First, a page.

Susan Griffin, The Book of the Courtesans: A Catalogue of Their Virtues (New York: Broadway Books, 2001)
Trevor Fisher, Prostitution And The Victorians (Stroud: Sutton Publishing Limited, 1997)
Valerie Steele, ‘Femme Fatale: Fashion and Visual Culture in Fin-de-siècle Paris’, Fashion Theory, 8 (2004), 315-328
William Makepeace Thackeray, Vanity Fair (London: Penguin Books, 2001)
 Trevor Fisher, Prostitution And The Victorians (Stroud: Sutton Publishing Limited, 1997), p. 48.
 Frank Mort, Dangerous Sexualities: Medico-Moral Politics in England Since 1830 (London: Routledge, 2000), p. 89.
 William Makepeace Thackeray, Vanity Fair (London: Penguin Books, 2001), p. 19. All further references will be given in the body of the text.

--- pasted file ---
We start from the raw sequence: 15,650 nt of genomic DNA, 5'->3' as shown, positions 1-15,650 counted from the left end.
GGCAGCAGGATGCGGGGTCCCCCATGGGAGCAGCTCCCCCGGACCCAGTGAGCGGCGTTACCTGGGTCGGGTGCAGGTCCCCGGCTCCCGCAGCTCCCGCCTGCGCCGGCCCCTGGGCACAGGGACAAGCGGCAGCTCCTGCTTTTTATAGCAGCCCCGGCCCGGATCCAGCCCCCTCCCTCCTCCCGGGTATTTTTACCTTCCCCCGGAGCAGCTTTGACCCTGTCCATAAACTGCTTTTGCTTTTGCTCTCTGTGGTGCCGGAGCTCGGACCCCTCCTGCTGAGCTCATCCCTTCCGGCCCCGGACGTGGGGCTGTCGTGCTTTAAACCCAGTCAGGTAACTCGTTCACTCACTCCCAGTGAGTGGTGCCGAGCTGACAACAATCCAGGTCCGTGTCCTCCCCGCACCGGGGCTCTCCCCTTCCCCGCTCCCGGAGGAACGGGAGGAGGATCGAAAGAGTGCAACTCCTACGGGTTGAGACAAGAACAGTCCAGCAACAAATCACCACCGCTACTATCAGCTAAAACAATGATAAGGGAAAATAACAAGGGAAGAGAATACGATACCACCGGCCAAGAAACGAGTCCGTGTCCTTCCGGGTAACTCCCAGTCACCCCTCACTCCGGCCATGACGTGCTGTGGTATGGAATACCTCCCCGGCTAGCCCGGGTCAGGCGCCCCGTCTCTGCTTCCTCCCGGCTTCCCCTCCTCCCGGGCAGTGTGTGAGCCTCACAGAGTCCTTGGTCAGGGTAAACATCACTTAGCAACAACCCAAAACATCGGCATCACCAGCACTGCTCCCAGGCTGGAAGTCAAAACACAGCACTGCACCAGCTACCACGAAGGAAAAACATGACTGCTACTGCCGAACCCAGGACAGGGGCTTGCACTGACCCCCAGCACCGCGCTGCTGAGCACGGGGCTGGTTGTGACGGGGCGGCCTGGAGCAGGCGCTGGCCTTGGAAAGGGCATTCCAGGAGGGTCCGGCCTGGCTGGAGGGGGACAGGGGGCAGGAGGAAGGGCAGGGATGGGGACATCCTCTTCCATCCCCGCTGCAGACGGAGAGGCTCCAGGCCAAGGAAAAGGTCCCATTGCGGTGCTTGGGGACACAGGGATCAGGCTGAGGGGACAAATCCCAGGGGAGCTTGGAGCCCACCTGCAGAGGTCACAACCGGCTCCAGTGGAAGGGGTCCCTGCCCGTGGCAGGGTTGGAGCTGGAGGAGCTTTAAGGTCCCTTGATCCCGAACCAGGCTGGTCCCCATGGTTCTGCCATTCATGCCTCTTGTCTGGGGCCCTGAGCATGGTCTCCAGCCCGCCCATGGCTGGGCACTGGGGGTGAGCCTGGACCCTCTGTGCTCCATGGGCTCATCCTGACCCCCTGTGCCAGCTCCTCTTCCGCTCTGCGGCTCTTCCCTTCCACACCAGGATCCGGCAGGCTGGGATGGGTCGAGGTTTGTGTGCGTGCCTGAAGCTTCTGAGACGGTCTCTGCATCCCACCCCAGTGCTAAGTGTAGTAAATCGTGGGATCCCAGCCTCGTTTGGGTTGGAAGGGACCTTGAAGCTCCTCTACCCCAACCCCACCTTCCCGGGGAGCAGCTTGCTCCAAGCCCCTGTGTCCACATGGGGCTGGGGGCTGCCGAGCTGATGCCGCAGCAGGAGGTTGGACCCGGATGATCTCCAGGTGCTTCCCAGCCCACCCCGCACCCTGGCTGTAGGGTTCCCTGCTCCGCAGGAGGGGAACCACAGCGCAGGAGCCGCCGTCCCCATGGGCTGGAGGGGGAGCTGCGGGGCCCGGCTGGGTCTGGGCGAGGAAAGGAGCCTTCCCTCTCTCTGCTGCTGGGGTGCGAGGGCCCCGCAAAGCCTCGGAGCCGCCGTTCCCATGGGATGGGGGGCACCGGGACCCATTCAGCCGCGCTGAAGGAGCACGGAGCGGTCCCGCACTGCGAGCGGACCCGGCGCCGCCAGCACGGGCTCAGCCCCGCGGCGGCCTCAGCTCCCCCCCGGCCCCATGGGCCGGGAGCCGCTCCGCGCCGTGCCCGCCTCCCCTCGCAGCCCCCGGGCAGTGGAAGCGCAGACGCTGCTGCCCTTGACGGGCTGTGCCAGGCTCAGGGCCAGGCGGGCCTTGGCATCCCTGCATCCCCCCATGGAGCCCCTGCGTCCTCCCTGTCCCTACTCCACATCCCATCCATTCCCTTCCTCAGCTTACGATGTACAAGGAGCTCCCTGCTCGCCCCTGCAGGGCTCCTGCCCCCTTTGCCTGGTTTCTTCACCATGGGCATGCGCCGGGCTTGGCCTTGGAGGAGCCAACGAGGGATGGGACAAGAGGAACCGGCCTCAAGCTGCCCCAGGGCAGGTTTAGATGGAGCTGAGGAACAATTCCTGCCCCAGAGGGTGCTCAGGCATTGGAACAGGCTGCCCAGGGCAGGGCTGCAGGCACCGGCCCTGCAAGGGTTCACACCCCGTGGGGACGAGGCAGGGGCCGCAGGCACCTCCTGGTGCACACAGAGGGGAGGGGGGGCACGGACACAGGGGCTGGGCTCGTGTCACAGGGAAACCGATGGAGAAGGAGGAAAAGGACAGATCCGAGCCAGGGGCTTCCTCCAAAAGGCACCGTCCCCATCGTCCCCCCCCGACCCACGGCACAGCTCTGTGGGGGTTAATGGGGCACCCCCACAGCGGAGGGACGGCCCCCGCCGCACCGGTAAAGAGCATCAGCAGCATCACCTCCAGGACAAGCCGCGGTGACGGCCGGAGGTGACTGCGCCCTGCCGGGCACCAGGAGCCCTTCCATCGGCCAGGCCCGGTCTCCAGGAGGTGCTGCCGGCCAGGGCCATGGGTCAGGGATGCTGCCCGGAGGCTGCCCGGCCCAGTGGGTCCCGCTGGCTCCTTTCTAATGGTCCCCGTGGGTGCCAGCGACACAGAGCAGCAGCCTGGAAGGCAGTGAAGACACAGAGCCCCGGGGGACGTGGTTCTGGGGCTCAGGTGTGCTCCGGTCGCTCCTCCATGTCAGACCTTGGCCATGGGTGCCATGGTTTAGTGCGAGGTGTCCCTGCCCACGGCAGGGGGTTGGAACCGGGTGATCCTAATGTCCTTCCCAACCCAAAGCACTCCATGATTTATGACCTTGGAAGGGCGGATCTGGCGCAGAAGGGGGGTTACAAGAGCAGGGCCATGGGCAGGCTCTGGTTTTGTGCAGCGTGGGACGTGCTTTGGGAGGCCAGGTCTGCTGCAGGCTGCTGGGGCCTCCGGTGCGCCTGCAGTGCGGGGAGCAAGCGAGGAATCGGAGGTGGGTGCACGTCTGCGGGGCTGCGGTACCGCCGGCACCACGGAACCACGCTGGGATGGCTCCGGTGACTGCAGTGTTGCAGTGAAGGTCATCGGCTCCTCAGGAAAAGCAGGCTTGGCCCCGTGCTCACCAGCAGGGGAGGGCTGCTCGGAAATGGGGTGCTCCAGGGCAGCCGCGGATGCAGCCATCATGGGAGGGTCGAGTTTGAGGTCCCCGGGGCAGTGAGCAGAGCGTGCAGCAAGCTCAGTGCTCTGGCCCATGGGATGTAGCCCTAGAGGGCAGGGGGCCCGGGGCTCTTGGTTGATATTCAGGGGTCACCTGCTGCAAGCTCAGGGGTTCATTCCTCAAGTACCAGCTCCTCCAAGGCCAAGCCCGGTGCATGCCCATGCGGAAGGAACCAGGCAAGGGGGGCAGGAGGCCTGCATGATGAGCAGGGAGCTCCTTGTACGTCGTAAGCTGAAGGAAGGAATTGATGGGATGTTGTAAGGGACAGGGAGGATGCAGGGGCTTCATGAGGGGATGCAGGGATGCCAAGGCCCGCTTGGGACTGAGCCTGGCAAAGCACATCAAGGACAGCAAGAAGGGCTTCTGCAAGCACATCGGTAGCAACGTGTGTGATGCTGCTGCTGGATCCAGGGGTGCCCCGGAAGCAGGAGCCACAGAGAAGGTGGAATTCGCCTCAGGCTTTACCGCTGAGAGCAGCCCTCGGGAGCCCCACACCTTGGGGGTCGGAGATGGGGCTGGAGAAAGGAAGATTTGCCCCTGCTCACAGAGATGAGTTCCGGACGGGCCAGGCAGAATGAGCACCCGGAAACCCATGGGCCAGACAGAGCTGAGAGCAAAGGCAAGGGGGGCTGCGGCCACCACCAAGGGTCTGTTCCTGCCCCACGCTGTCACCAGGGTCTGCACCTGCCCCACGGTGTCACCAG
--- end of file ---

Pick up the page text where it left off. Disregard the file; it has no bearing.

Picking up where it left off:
Catherine Hewitt, The Mistress of Paris: The 19th-Century Courtesan Who Built an Empire on a Secret (London: Icon, 2015), p. 26.
 Lisa Jadwin, ‘The Seductiveness of Female Duplicity in Vanity Fair’, Studies in English Literature, 1500-1900, 32 (1992), 663-687 (p. 676)
 Susan Griffin, The Book of the Courtesans: A Catalogue of Their Virtues (New York: Broadway Books, 2001), p. 4.
 Julie Peakman, ‘Memoirs of women of pleasure: the whore biography’, Women’s Writing, 11 (2004), 163-184 (p. 168).
 Hewitt, The Mistress of Paris, p. 26.
 Valerie Steele, ‘Femme Fatale: Fashion and Visual Culture in Fin-de-siècle Paris’, Fashion Theory, 8 (2004), 315-328 (p. 318)
 Griffin, The Book of the Courtesans, p. 16.
 Griffin, The Book of the Courtesans, p. 24.
 John P. Frazee, ‘The Creation of Becky in “Vanity Fair”’, Dickens Studies Annual, 27 (1998), 227-244 (p. 236)